Texans for Public Justice praises indictment against Perry

AUSTIN (KXAN) — The indictment that sent shockwaves through the state of Texas on Friday began inside the office of a small public interest group. Craig McDonald, the director for Texans for Public Justice, admitted to being somewhat surprised when the news of Gov. Rick Perry’s indictment broke.

“We are pretty confident when we see something that is clear corruption so we were confident in this case, but I would be dishonest if I said we were not mildly surprised,” said McDonald.

Last June, TPJ filed their complaint in court when they first heard about Perry’s vow to veto funding to the Travis County Public Integrity Unit. The governor said he would veto the $7.5 million state contribution to the unit if Travis Co. District Attorney Rosemary Lehmberg did not step down in wake of her drunk driving arrest.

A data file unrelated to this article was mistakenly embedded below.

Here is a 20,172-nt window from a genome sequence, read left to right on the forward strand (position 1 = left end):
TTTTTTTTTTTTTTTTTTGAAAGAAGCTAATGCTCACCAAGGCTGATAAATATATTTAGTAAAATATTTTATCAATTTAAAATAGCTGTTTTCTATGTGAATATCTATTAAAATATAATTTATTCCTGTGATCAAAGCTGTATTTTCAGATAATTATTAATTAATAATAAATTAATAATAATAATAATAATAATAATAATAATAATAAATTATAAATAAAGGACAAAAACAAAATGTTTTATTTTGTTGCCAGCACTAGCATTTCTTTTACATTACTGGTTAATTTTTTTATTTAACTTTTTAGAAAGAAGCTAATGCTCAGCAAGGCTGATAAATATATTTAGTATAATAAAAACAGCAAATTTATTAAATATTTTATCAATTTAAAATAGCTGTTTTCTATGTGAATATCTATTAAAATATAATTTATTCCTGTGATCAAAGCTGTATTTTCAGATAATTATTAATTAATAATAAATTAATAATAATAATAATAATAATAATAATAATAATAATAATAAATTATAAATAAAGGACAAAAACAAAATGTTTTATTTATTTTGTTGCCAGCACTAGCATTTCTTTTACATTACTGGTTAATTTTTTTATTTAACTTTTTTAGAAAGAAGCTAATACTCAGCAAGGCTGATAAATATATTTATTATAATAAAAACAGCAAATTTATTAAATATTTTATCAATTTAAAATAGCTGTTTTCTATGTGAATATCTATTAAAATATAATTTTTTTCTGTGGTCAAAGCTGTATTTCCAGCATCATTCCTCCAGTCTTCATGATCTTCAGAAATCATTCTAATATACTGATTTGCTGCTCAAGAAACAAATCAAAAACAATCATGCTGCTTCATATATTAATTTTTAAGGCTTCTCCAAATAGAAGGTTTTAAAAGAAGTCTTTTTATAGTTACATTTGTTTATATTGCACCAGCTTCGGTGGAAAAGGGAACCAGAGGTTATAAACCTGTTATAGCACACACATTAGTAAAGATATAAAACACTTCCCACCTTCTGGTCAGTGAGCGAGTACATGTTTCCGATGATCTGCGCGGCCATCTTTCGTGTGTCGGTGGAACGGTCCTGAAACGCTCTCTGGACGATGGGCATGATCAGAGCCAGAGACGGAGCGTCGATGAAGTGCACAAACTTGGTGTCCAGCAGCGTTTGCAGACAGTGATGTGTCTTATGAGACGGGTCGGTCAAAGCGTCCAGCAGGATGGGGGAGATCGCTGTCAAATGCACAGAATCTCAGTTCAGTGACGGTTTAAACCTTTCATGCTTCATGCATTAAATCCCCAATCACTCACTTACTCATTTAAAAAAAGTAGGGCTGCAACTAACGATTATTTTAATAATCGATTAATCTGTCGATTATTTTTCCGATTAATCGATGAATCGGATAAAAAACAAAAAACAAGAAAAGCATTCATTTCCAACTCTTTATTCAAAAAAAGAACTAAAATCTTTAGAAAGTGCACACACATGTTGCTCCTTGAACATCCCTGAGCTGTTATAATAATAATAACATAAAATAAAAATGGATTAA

“Our ears perked up. This is against the law. This cannot be. We researched the law and filed a complaint.”

Now that complaint is another indictment for the same group which helped bring charges against former House Majority Leader Tom DeLay and has a current complaint against Senator Ken Paxton. The complaint against Perry alleged the governor broke four laws. A grand jury indicted him on charges he broke two. McDonald says the group will embrace any outcome of a fair legal trial, but say the message has already been sent.

“Not even the governor of Texas is above the law,” said McDonald who acknowledged Perry is innocent until proven guilty but believes the two felony indictment is a big enough blow to Perry’s leadership. He thinks Perry should step down either temporarily or permanently until the case is resolved.

McDonald was very complimentary of the legal process which he believes stayed down the political middle.

“The judges who handled this case and the special prosecutor are Republicans. Governor Perry appointed the head judge who appointed the special prosecutor in this case,” said McDonald. “Too often we have judges who act politically in this state and that didn’t happen here.”

See the extended interview here:

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